Focus on the elements, and you’ll meet emotion. The placid lake will give you quietude, but if coated with humidity, a mixed feeling that brings no repose. Fire blazing will bring fear and disorientation, but if you looked at the still blue within the scalding orange, you’ll find that even torture holds calm. The air isn’t felt or seen, unless you let it touch you, and that requires an absolute disconnection from the chime, or books read or in our postmodern world, technology. And when you let it faintly graze you, you’ll know solitude, but you’ll still never see it, and that’s the enigma, which evades even the mind’s eye. And finally the earth: Organic and tangible. When imbued with petrichor, its flavor changes, but it’s still what it is. And this is poetry: A serene piece like a soft prayer of thankfulness, or a psalm of David giving you those mixed, hostile feelings before the final note of catharsis. The fiery rage against disease or injustice, yet possessing endurance, and something ethereal that isn’t seen, but felt only if you immerse yourself in it. And finally metaphors like a slab of bloody meat, butchered but full of protein. And even if it’s cooked like a well-done steak, with a pleasing aroma, it’s still without a golden halo. It’s food for the body: great in taste and vitality. But art and the elements don’t make us. They influence us in ways we allow them too, but the soul exists outside them, even though they affect the body or mind, and this is the separation that keeps us at a healthy distance, and getting too close only leads to delusion, reducing a person to mere abstractions while they think it’s elevating them to transcendence. Art and the elements are mediums. So we don’t worship or embody them. We use them and are thankful to providence for giving us these gifts or curses – depending on our perceptions, which change if we allow them too.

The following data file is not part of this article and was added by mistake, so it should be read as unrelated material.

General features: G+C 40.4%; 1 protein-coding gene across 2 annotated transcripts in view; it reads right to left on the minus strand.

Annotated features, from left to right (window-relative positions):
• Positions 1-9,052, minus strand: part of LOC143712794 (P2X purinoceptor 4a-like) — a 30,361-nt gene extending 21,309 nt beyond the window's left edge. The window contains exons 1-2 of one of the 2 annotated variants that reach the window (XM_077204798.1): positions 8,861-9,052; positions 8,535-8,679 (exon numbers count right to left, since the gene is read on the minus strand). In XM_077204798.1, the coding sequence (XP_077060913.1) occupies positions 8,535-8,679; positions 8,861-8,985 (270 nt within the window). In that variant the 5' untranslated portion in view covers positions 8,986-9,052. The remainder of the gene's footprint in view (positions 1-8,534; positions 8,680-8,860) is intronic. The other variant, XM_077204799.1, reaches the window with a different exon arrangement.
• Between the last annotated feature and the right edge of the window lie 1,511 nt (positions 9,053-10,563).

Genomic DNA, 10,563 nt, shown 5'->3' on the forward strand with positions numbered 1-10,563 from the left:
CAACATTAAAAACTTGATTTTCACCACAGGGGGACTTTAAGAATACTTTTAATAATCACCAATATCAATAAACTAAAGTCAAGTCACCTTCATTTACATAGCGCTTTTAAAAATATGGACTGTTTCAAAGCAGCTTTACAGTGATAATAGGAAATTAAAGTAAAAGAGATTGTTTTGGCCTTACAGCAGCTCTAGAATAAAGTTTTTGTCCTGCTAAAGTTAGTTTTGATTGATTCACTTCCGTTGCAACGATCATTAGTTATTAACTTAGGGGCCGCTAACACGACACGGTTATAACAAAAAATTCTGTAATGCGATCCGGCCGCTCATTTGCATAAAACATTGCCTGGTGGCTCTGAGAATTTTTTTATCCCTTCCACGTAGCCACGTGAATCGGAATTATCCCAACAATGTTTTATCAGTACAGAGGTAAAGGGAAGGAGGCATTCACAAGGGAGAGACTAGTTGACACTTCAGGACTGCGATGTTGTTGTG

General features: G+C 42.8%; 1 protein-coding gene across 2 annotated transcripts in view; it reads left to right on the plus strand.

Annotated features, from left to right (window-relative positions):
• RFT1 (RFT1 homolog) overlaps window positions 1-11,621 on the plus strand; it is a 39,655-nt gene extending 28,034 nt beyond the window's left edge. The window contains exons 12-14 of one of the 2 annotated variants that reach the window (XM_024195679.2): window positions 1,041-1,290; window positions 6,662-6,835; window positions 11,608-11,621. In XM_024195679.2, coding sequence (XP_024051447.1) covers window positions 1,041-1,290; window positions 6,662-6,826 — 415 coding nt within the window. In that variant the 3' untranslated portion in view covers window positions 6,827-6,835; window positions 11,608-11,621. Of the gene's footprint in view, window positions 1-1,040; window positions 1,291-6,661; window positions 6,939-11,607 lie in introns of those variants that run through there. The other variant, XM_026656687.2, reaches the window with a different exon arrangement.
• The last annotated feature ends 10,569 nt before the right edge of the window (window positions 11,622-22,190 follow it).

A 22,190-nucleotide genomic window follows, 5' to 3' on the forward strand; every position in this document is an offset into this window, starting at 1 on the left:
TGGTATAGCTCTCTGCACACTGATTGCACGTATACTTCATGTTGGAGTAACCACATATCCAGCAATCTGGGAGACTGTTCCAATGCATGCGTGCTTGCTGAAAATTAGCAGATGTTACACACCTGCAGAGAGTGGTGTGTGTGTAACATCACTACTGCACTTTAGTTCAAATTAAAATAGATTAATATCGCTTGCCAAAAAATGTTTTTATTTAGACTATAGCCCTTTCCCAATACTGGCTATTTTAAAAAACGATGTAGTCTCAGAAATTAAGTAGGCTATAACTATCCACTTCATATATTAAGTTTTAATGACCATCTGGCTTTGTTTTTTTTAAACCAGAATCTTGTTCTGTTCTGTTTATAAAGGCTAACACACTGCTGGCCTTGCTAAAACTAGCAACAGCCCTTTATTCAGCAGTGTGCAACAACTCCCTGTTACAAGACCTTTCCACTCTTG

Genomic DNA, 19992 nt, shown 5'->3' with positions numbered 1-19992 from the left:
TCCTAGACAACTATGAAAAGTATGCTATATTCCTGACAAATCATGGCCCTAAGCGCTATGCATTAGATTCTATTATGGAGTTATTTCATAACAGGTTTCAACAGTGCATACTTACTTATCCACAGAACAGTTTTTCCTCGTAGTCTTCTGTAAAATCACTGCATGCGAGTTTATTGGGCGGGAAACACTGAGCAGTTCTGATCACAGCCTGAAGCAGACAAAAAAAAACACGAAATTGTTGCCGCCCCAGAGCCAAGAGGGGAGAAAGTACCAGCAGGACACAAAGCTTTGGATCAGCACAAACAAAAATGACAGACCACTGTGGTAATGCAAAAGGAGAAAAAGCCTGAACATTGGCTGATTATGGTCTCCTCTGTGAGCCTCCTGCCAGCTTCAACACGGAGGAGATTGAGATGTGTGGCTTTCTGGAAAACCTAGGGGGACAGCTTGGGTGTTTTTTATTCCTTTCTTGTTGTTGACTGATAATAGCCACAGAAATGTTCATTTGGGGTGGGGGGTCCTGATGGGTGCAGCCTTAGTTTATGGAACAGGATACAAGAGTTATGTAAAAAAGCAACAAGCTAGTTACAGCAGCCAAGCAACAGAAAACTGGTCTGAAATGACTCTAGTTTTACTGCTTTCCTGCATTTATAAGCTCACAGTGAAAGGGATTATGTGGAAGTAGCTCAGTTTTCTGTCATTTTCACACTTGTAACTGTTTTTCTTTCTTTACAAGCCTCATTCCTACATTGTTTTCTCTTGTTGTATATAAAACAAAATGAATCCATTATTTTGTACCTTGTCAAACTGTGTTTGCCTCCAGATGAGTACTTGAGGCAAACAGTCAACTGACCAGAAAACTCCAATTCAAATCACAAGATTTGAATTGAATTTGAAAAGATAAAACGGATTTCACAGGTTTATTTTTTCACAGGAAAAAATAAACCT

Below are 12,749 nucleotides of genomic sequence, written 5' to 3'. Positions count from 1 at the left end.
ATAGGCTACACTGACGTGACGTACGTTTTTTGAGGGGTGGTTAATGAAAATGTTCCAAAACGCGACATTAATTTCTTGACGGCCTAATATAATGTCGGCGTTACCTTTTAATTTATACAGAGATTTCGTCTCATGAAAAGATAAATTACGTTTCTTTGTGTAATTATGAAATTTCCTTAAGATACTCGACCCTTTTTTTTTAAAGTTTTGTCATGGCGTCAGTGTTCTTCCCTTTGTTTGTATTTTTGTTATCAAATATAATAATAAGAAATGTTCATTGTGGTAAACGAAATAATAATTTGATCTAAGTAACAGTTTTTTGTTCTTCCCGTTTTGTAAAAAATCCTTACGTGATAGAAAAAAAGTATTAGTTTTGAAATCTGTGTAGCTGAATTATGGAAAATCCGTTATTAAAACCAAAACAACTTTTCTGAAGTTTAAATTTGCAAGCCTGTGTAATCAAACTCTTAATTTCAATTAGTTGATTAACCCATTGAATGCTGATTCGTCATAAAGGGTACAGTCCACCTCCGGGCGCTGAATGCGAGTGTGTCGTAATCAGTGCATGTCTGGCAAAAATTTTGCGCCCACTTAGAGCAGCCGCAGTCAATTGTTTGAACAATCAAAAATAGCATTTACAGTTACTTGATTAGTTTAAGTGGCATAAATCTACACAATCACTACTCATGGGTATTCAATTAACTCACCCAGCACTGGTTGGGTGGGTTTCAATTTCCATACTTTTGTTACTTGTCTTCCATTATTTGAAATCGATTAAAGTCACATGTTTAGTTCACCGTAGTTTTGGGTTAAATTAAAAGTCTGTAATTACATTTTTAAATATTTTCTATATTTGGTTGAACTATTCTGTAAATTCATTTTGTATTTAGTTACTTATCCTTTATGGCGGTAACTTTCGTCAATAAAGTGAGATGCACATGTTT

© Nitin Lalit Murali (2018)